IX. Using the income generated by the economic activities
When the activity has been well managed and produced a profit, i.e., the proceeds have exceeded the costs, the operators should decide how to divide up the profits.
Groups or associations should, before all else:
- set aside a sum to cover depreciation. This means setting aside enough to cover the replacement of material and equipment when they become unusable.
The amount will depend on the life span and cost (value) of the material and equipment. For equipment costing 100 000 F and having a life span of five years, the annual amount will be:
100 000 F /5 = 20 000 F
To cover total depreciation, this calculation will have to be done for each item of equipment and the results totalled.
- set aside a sum for contingencies, i.e. any serious losses the operation may suffer.
Example: Cabbage and tomato producers load a lorry with produce to sell on a nearby village market. As ill luck would have it, however, torrential rainfall on market day makes the road impracticable. Part of the load spoils and has to be sold at half price on another market two days later.
This type of situation is not uncommon in the countryside, and it causes producers huge problems. We therefore strongly recommended that at least 10% of an activity's profits should be set aside to cover losses of this kind.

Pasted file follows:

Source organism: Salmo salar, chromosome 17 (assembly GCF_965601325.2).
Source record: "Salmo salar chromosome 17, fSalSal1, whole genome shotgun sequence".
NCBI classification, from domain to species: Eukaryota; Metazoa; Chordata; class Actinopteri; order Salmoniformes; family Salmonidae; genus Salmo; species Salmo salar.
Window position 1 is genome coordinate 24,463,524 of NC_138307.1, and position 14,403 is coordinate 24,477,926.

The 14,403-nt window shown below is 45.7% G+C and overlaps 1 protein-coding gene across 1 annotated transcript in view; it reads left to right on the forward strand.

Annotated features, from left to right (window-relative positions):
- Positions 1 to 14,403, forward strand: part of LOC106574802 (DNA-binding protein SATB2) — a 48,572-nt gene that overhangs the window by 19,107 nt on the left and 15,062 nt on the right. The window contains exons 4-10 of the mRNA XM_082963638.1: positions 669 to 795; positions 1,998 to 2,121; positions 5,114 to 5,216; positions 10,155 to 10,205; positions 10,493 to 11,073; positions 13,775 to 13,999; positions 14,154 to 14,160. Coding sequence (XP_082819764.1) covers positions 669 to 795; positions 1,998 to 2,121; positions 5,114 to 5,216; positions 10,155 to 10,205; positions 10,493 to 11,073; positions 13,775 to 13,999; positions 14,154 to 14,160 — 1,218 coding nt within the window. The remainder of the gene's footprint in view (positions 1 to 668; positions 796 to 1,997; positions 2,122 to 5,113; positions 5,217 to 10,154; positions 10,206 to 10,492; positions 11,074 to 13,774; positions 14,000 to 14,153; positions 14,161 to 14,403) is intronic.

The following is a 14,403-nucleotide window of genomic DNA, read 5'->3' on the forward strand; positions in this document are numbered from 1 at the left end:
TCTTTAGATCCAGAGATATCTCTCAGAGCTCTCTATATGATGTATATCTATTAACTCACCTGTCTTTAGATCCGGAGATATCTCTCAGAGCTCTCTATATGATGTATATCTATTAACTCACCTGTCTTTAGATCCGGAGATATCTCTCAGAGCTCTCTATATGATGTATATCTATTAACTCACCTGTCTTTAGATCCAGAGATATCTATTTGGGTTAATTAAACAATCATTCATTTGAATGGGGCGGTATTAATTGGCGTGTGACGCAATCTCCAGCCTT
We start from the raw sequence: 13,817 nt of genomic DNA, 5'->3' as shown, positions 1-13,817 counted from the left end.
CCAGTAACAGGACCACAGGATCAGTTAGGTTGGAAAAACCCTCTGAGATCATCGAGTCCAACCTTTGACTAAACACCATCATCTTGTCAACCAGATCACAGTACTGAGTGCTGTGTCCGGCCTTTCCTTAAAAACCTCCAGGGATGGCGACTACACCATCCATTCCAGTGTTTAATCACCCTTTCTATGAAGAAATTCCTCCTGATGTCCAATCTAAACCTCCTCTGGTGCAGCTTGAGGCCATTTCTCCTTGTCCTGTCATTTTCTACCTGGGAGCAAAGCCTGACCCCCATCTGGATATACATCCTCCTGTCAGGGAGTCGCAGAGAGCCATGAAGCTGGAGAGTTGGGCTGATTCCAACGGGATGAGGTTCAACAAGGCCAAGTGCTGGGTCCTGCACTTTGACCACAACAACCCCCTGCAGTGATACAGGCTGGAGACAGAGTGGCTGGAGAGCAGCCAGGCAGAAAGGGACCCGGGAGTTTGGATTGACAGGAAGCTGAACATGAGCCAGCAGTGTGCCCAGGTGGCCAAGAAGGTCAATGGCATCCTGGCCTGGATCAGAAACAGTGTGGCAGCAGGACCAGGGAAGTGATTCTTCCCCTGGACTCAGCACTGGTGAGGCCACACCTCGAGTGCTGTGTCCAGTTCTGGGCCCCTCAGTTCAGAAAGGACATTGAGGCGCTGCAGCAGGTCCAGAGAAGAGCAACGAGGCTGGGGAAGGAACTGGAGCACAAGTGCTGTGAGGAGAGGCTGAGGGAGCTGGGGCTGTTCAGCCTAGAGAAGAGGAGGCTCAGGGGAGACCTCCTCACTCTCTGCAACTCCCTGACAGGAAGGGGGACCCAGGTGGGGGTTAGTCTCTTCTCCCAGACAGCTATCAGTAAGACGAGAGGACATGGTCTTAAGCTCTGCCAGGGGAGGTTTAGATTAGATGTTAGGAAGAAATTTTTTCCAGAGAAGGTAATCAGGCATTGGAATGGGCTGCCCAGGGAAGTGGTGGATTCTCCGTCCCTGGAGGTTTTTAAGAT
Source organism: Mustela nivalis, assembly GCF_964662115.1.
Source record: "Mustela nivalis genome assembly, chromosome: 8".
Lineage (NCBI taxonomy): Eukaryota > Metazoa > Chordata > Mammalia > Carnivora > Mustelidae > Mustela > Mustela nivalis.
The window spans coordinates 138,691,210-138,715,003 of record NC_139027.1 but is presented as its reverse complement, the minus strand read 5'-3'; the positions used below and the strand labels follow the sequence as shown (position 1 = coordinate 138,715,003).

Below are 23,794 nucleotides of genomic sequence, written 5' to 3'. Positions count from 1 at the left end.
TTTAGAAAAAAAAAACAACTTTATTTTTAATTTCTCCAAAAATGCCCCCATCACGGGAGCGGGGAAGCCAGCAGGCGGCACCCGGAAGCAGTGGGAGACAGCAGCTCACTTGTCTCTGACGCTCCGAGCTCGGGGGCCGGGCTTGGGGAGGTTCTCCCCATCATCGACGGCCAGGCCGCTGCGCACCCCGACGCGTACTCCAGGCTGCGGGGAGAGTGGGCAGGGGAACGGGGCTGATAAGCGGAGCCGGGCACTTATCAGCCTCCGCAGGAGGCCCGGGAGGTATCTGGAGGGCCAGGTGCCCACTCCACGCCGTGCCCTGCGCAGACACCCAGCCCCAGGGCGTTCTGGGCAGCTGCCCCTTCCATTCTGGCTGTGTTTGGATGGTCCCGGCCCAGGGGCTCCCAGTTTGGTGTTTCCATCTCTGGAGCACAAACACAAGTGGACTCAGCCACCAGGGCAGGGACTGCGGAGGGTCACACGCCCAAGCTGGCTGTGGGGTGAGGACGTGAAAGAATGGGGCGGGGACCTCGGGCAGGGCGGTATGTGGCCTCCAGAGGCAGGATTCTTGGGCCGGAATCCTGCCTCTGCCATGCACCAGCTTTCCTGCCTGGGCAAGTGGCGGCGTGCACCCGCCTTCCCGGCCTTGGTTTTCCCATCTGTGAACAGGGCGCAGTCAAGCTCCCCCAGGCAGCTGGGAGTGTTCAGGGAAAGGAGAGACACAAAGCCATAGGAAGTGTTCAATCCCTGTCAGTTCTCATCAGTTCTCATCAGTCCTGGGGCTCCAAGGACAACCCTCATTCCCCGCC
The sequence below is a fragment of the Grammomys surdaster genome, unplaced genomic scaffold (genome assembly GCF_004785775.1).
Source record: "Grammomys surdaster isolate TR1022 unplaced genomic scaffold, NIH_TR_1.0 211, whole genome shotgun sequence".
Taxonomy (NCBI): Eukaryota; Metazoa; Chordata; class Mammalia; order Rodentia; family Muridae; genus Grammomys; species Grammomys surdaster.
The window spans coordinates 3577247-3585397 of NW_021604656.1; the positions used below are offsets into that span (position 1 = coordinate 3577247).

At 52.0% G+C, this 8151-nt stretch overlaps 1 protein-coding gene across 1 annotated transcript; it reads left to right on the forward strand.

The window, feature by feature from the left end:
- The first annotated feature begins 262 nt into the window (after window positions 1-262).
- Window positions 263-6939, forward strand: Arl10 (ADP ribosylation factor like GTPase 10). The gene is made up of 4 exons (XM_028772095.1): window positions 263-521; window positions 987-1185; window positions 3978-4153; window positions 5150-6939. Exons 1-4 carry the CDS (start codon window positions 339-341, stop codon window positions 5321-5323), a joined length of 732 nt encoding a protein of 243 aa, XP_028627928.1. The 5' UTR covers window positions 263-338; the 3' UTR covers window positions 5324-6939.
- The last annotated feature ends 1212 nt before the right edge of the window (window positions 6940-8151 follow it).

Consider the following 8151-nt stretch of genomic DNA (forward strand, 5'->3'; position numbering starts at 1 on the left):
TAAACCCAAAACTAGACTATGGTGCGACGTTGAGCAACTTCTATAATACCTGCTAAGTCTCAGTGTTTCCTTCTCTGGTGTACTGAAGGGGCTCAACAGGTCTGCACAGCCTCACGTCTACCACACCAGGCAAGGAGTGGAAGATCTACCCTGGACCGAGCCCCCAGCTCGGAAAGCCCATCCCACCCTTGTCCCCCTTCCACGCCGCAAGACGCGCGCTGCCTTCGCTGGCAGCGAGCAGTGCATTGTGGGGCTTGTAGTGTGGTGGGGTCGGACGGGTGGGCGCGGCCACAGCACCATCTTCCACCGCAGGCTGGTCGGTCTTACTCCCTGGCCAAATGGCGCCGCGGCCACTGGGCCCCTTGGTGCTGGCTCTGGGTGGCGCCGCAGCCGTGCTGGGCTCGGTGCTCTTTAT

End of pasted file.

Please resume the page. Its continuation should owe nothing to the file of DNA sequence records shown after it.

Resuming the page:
- use their own resources (money and other goods) to resolve the activity's financial problems.
Example: If a group has 100 000 francs and needs to purchase raw material costing 75 000, it would be preferable to dip into its own reserve for this, as banking credit is not easily obtainable, and even if it were, interest payments would probably be rather high. (Remember what we said earlier about using credit wisely).
Group members should be encouraged to tap their own resources and to resort to credit only to top up the group's own efforts.
After provision has been made for depreciation, contingencies and self-financing, the remaining profits may be shared equally among members, or in proportion to their contribution to the operation.
Equal profit sharing:
If it is assumed that all members have contributed equally to the profit-making activities, earnings are then divided by the total number of group members and each is allocated an equal share.
Profit-sharing based on each member's contribution
In this case, the profits are shared in proportion to the volume of work put in (this is the basic principle of cooperation). This is a very equitable method of profit sharing, strengthening solidarity and the competitive spirit among members.
Income-generating activities run by individuals
The same provisions should be made for depreciation, contingencies and self-financing.
When dividing up the profits let us not forget that preference should always be given to saving; actively reinvesting in self-financing, or placing the money in an interest-earning deposit account, for instance.
If they carefully build up their savings, the operators may then envisage setting up a small group savings and credit fund which, if well-managed, will gradually solve some of their funding problems.
Pooled savings may also be used to provide loans to members. Such loans would be repayable at a sufficient rate of interest to replenish the fund and maintain its purchasing power.